Tourist Dies Taking Photos At Norway's Iconic Trollstigen Mountain Pass

A tourist from Lithuania has died after falling at Norway’s world-famous Trollstigen pass in the mountainous west of the country. The 40-year-old man’s death occurred just as the famous tourist site gears up for one of its busiest ever summer seasons.

Local police confirmed on Twitter that the man was walking together with two others when he fell into the river that runs alongside the tourist route. “When taking a picture, the man fell backwards over a railing and down into the river. He was basically walking on safe ground, but was unfortunate and lost his balance,” said Vebjørn Bale, Police chief of Rauma district to NRK. The man was swept away by the river, which had a large volume of water because of the high amount of snowmelt. The body was found soon after the incident by emergency services a short distance along the river from where he fell.

This is far from the only incident involving tourists in Norway in recent years. Many foreign visitors are unaware of the demanding hike required to reach the Trolltunga rock formation, with search and rescue operations a regular occurrence. Those that do make the trip often pose for dramatic photos on the cliff edge. In 2015, an Australian backpacker fell more than 2,000 feet to her death in what a Norwegian tour guide told The Telegraph was “an accident waiting to happen.”

A popular tourist attraction

Trollstigen, known in English as the Troll’s Path, is a serpentine mountain road climbing to more than 2,800 feet above sea level by way of 11 hairpin bends. Opened by King Haakon VII back in 1936, parts of the road are cut into the mountain and others cross stone walls. An attractive natural stone bridge carries visitors past Stigfossen waterfall. At the summit of Stigrøra, a visitor center with steel walkways and overhanging terraces has been constructed to give tourists panoramic views of the road and valley below. Photo opportunities are countless, which often causes traffic jams on the road itself.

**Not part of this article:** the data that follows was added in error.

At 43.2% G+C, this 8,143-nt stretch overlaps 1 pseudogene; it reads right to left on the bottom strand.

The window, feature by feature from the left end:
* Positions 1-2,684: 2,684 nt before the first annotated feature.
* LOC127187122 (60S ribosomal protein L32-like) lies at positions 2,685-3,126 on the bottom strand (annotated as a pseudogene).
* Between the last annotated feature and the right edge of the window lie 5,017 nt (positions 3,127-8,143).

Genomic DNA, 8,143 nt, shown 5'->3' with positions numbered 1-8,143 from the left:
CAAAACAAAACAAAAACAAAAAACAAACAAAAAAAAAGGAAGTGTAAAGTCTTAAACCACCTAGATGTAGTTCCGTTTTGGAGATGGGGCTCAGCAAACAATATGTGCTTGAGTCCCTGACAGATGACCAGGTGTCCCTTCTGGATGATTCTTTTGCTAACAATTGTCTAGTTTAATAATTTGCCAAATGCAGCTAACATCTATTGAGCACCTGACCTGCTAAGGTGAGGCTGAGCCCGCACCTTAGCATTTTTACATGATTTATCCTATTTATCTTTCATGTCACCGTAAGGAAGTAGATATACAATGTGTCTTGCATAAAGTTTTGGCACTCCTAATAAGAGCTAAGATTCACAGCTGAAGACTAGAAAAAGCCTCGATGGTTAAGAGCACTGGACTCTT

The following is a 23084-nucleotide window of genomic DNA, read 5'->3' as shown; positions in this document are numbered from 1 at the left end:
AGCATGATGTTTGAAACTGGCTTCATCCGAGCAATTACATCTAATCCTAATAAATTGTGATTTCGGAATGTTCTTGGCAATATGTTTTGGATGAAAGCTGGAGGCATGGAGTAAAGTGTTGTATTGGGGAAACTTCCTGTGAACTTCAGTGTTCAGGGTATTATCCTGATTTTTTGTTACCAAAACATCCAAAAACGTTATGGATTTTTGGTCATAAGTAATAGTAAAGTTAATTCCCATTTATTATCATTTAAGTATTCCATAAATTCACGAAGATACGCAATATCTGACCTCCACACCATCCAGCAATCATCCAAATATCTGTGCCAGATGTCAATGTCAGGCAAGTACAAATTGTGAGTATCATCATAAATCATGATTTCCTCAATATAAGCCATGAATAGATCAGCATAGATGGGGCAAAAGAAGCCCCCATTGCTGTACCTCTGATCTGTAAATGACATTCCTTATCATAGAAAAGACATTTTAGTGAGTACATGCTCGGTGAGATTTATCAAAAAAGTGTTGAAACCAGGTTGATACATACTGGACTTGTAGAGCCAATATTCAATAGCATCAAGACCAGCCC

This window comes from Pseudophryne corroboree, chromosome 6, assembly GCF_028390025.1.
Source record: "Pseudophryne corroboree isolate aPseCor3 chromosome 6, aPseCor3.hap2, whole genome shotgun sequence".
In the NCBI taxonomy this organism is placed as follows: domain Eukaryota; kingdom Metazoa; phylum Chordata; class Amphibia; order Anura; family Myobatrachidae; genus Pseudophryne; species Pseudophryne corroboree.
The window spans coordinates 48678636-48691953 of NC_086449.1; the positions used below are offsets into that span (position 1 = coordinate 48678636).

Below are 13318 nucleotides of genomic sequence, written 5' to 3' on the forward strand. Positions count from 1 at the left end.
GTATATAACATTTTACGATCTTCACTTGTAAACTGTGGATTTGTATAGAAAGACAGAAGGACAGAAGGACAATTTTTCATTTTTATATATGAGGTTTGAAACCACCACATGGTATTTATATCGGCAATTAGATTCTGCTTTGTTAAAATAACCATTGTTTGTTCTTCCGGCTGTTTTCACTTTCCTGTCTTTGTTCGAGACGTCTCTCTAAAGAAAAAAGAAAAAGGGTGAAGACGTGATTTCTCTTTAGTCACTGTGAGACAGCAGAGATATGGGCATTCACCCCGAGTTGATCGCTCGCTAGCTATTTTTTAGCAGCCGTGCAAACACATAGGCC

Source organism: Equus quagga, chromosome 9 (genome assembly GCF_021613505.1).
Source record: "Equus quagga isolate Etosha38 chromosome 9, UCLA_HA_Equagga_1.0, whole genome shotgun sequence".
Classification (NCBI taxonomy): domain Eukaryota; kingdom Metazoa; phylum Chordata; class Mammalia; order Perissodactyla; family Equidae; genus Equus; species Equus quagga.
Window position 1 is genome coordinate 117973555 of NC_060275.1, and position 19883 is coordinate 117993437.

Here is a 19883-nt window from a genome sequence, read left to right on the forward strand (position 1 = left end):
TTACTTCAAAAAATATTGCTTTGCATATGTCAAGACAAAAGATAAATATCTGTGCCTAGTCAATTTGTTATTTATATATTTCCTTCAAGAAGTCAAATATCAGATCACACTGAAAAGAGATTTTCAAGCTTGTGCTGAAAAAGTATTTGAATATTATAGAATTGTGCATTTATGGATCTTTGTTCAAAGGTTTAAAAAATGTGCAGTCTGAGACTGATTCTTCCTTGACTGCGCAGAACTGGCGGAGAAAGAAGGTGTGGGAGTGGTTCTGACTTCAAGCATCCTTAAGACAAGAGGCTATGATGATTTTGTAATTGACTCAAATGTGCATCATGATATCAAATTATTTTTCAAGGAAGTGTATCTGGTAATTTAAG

Local travel spokesperson Hilde Gråberg Bakke told NRK that up to 800,000 visitors are expected during this year’s opening period. Trollstigen is a common starting point for some of the best known hikes in the Romsdal valley. Campsites at the base of the mountain make the area a common base for exploring the area, with the Geirangerfjord, Åndalsnes and the Juvet Landscape Hotel all within reasonable driving distances.

Improving emergency coverage

Because of the remote location and mountainous surroundings, some of the approach roads have been without cell coverage, making emergency calls problematic. This is set to change soon as Nordic mobile operator Telia has won a contract to supply coverage to a seven-mile stretch of road by Trollstigen. Because of the national park status of the area, the power supply for the transmitters will be based on solar cells and wind turbines.

“We are very proud and are looking forward to being able to provide full voice and mobile data coverage along this stretch, so that everyone who travels there can do so safely with the assurance that they can use the phone if they need to,” said a Telia spokesperson in a press release.

Trollstigen is part of the designated national scenic route between Åndalsnes and Geiranger. The pass itself is closed from the first snowfall of the season through to late Spring. The closure usually happens in November and lasts until early May, meaning the road is often open for less than half the year.

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